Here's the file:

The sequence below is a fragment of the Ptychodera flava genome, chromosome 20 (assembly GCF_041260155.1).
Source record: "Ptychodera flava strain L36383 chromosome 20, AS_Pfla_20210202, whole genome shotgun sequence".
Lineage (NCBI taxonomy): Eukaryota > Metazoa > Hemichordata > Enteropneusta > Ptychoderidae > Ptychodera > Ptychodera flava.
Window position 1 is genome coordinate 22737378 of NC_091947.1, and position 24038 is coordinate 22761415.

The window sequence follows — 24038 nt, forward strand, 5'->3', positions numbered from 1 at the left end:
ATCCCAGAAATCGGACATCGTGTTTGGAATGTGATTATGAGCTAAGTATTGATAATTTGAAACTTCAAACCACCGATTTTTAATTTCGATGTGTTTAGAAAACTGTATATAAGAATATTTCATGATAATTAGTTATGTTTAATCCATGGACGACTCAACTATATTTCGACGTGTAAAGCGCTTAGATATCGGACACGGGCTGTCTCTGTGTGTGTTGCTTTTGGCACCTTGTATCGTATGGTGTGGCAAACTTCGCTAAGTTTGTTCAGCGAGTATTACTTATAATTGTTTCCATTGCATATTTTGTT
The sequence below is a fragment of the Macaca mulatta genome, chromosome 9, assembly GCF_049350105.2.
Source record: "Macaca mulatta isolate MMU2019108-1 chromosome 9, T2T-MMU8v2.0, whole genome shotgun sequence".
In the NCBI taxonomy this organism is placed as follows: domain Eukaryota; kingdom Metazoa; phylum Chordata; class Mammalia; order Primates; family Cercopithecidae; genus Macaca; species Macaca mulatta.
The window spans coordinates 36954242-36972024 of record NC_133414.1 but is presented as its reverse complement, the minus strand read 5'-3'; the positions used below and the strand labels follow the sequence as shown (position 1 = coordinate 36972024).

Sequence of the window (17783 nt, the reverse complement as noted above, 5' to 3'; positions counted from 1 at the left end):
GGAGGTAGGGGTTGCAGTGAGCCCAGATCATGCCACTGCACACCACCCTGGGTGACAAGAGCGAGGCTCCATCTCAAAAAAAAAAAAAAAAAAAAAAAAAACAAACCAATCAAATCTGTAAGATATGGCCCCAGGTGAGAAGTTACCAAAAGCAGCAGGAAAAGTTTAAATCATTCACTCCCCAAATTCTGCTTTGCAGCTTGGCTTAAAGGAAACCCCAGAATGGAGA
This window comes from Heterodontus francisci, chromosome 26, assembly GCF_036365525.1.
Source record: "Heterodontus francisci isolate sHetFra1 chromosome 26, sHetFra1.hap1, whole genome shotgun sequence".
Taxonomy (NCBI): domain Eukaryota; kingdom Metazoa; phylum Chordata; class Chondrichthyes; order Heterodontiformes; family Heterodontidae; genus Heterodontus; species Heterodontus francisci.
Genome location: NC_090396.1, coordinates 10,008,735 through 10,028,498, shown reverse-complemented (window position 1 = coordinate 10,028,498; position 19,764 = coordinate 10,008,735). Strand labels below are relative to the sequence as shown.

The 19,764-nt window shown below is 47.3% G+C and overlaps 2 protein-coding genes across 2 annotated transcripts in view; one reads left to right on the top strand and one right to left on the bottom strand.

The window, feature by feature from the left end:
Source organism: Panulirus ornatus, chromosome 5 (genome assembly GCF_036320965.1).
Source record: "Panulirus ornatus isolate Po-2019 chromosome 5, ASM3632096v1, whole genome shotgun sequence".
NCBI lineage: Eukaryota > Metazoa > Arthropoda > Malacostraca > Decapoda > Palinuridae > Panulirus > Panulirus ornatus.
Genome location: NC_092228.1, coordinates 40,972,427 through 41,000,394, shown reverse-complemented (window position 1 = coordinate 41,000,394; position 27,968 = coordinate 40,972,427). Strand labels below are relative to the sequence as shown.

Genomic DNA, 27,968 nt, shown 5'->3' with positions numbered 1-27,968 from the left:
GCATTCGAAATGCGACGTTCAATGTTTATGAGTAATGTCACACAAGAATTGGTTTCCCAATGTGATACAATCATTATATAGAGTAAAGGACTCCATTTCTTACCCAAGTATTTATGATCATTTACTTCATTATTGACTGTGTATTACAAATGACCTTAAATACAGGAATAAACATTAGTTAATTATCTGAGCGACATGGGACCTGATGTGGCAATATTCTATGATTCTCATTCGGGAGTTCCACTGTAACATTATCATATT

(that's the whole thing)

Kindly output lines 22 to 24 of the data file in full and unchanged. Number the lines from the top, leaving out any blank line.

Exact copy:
Genome location: NC_092228.1, coordinates 40,972,427 through 41,000,394, shown reverse-complemented (window position 1 = coordinate 41,000,394; position 27,968 = coordinate 40,972,427). Strand labels below are relative to the sequence as shown.

Genomic DNA, 27,968 nt, shown 5'->3' with positions numbered 1-27,968 from the left:
GCATTCGAAATGCGACGTTCAATGTTTATGAGTAATGTCACACAAGAATTGGTTTCCCAATGTGATACAATCATTATATAGAGTAAAGGACTCCATTTCTTACCCAAGTATTTATGATCATTTACTTCATTATTGACTGTGTATTACAAATGACCTTAAATACAGGAATAAACATTAGTTAATTATCTGAGCGACATGGGACCTGATGTGGCAATATTCTATGATTCTCATTCGGGAGTTCCACTGTAACATTATCATATT